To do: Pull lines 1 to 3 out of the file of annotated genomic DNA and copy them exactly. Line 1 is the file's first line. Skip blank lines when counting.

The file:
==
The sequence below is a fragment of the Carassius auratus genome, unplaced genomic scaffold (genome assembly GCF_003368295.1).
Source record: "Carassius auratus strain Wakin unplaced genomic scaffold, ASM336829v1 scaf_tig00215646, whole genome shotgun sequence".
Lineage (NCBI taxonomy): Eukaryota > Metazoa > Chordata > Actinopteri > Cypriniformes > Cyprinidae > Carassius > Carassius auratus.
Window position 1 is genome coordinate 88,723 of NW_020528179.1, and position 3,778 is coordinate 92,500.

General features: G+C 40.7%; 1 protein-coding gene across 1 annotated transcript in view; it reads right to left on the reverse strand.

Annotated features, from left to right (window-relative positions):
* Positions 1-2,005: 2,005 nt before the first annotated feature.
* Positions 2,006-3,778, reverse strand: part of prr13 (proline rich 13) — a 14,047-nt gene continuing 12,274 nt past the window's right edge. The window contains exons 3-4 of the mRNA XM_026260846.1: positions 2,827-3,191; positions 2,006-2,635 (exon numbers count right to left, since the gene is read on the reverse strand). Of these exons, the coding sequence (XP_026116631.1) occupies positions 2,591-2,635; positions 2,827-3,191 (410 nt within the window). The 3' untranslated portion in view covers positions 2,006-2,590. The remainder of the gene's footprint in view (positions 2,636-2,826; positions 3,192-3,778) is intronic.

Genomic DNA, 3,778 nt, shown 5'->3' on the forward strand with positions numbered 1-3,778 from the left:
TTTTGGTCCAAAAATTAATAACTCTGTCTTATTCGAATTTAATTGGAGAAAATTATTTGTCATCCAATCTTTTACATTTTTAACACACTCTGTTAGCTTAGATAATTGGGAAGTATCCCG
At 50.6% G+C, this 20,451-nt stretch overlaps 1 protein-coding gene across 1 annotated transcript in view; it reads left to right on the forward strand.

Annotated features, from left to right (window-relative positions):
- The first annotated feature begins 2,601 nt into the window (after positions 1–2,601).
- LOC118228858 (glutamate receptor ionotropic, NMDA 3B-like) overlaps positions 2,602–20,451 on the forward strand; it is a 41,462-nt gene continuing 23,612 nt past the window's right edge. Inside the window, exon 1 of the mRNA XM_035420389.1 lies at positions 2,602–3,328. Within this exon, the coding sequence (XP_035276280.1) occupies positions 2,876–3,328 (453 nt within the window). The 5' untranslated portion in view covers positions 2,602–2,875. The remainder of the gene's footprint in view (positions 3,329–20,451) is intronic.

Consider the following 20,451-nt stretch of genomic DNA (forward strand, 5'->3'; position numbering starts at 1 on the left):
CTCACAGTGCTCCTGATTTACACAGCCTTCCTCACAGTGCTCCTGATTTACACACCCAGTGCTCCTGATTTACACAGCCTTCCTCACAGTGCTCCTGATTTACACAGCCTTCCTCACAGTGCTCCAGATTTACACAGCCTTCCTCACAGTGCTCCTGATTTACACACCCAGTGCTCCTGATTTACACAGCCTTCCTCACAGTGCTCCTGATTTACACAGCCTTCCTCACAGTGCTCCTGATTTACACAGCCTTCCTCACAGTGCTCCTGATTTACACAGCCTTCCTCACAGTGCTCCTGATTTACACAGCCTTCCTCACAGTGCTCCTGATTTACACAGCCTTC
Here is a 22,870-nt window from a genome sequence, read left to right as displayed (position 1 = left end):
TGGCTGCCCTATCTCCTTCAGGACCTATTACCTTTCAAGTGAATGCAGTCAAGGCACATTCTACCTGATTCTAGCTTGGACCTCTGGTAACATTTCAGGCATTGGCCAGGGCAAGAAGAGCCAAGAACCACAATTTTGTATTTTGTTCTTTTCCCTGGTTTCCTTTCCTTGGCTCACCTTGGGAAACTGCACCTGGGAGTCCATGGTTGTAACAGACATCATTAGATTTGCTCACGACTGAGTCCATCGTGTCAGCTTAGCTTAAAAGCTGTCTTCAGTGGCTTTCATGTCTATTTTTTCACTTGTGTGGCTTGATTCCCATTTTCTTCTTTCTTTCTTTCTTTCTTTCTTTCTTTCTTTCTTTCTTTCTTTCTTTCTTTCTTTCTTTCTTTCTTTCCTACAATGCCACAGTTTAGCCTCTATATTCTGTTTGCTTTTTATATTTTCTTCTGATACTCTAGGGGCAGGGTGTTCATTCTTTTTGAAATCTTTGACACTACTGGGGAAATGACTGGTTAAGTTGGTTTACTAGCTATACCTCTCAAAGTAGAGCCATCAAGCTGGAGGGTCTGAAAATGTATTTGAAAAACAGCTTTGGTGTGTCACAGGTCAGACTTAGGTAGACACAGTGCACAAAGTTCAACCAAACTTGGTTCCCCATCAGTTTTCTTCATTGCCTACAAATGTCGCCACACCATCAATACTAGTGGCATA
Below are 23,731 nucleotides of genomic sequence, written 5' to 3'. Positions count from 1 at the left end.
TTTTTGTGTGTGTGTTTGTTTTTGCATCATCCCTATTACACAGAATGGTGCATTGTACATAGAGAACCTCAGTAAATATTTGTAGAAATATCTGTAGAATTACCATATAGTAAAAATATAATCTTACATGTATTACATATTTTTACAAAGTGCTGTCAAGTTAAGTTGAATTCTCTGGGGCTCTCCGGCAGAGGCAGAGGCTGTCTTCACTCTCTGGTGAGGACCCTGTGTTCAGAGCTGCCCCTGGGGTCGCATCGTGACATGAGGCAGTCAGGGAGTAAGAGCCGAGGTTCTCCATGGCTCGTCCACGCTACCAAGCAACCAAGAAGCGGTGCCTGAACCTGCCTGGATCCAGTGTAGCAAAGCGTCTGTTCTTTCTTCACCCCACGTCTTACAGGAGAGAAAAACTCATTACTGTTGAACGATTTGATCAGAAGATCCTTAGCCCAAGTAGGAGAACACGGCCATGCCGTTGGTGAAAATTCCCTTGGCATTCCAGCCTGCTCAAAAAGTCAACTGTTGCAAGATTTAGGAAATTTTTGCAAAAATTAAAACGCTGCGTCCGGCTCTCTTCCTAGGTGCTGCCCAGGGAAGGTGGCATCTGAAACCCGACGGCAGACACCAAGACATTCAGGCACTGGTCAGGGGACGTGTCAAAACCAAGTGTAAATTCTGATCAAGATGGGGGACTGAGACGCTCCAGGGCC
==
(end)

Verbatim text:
The sequence below is a fragment of the Carassius auratus genome, unplaced genomic scaffold (genome assembly GCF_003368295.1).
Source record: "Carassius auratus strain Wakin unplaced genomic scaffold, ASM336829v1 scaf_tig00215646, whole genome shotgun sequence".
Lineage (NCBI taxonomy): Eukaryota > Metazoa > Chordata > Actinopteri > Cypriniformes > Cyprinidae > Carassius > Carassius auratus.